I figured I ought to read the book before the movie, and I’m kind of glad I did. I don’t know quite what I expected from “The Hitchhiker’s Guide to the Galaxy” – and I can’t quite understand why exactly it was that I never bought it at school (every Thursday, all four of the books would be lying on the same table of the school bookshop, and as avid a reader as I was back then, I must’ve bought almost every book except those four). I think I would’ve really loved this when I was 11 or 12. Now, it’s not so much my kind of thing. While there are clever moments, I can never get away from how much the book sounds like it was written almost stream-of-consciousness, when it could’ve been more deep and crafty. There are way too many stupid words and names that get in the way of the genuinely funny. I can see a similarity in J.K. Rowling’s Harry Potter books – only her names and words aren’t quite as annoying – and Roald Dahl … these are the last books I would’ve thought I’d be comparing “Hitchhiker’s” to before reading it.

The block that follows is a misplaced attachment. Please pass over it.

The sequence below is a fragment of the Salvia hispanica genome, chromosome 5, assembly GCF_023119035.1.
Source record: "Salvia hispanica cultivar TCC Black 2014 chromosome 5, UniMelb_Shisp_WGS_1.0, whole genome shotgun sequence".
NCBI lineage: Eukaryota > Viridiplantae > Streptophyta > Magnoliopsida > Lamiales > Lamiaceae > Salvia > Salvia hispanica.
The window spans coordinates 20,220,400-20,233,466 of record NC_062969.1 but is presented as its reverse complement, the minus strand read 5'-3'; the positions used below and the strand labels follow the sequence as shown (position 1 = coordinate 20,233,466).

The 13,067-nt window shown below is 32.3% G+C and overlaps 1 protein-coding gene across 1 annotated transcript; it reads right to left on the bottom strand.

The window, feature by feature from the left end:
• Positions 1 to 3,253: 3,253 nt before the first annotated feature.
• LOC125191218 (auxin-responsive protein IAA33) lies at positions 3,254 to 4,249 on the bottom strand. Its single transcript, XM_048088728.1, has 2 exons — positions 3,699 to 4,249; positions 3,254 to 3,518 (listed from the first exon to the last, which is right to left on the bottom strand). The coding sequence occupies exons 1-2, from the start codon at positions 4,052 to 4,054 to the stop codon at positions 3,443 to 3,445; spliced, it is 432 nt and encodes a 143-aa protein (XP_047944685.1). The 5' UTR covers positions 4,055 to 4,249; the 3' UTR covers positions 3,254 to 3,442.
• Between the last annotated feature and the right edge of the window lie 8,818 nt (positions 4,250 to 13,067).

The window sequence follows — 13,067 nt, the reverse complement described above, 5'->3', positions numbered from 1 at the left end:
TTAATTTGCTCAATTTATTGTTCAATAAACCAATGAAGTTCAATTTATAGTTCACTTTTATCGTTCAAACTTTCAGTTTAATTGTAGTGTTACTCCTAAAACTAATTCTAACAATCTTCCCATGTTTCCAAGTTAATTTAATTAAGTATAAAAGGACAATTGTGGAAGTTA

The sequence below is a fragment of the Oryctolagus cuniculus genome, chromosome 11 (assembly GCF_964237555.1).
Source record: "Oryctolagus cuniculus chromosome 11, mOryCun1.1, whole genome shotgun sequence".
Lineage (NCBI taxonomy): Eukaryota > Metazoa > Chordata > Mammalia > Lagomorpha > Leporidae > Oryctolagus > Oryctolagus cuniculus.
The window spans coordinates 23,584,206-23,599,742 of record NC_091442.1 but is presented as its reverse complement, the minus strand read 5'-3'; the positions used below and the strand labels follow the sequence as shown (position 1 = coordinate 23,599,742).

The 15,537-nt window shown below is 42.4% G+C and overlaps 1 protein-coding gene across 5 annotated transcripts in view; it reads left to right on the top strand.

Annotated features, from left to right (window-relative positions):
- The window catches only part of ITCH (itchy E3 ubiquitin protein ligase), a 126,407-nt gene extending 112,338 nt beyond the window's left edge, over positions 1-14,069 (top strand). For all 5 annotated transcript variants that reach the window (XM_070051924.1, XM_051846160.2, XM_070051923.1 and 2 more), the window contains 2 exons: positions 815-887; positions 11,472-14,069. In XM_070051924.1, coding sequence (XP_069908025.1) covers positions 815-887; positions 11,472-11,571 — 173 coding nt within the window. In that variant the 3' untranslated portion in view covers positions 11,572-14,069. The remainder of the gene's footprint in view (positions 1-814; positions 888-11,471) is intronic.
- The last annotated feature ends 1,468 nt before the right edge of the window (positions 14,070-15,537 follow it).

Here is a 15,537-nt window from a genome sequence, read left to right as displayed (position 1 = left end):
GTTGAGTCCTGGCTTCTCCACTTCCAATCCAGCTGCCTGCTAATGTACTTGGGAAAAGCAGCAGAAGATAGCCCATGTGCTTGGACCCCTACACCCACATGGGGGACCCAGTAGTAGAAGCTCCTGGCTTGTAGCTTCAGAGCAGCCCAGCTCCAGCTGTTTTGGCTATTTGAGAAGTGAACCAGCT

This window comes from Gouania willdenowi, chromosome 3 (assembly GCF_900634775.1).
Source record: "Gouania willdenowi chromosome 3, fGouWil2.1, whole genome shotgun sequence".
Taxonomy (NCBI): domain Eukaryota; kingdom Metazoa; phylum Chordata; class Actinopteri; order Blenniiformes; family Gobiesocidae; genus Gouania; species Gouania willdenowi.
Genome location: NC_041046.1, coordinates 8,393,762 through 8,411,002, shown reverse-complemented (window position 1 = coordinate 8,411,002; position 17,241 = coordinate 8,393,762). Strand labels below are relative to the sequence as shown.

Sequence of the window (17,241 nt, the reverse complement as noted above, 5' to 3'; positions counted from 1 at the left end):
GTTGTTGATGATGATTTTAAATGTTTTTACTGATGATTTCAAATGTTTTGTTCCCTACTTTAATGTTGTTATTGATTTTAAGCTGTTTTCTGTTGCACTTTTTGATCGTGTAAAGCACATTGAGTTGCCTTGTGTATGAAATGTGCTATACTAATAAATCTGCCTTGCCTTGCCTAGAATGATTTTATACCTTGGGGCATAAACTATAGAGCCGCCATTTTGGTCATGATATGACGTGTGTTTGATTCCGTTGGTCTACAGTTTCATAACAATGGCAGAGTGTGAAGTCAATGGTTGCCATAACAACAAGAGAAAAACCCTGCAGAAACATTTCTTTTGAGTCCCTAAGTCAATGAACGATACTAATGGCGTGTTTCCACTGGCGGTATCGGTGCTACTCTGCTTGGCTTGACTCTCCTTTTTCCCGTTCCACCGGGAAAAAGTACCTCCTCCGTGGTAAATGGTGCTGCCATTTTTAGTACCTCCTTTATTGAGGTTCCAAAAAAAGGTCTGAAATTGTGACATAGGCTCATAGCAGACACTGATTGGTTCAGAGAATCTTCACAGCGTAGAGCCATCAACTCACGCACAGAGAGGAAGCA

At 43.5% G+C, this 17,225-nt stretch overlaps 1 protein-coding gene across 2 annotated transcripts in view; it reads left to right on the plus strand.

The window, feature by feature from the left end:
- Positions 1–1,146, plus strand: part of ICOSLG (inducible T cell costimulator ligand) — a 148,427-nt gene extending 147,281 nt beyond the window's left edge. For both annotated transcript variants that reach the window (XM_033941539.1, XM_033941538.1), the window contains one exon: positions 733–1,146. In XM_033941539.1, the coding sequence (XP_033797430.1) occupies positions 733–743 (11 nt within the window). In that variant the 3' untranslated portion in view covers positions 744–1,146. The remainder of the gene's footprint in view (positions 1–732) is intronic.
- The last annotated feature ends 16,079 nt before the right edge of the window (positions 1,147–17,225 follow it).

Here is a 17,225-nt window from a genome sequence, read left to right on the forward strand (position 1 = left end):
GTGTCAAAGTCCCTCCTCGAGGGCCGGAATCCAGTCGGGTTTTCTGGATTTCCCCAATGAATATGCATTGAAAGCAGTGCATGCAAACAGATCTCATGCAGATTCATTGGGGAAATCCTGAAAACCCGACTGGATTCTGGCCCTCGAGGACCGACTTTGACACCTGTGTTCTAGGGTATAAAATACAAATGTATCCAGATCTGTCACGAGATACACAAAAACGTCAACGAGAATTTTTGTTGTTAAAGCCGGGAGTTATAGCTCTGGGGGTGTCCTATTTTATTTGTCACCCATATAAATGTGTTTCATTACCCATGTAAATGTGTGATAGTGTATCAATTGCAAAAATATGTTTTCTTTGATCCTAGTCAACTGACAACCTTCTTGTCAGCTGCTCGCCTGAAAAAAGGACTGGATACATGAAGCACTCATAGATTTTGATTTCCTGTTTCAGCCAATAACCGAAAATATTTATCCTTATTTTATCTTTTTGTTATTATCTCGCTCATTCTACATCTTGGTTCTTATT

I’m probably slightly exaggerating my response because so many people love these things. There’s stuff that I really loved – and I can see myself enjoying the movie infinitely more, in fact, I can’t wait to see it – but it’s not a book I’ll be approaching again very soon.
I bought the new film tie-in edition which was even more a bargain at £3.73 than I initially thought. The book itself is shorter than I expected, and nearly half of this edition’s pagelength is taken up by an afterword and interviews with cast and crew etc. It details the whole sordid story of getting the movie made, and really gets you involved with the whole emotional journey to the point where I almost felt guilty for not really liking the book. There are two bunches of glossy colour photos from the movie and behind-the-scenes, too. All tie-ins should be this good.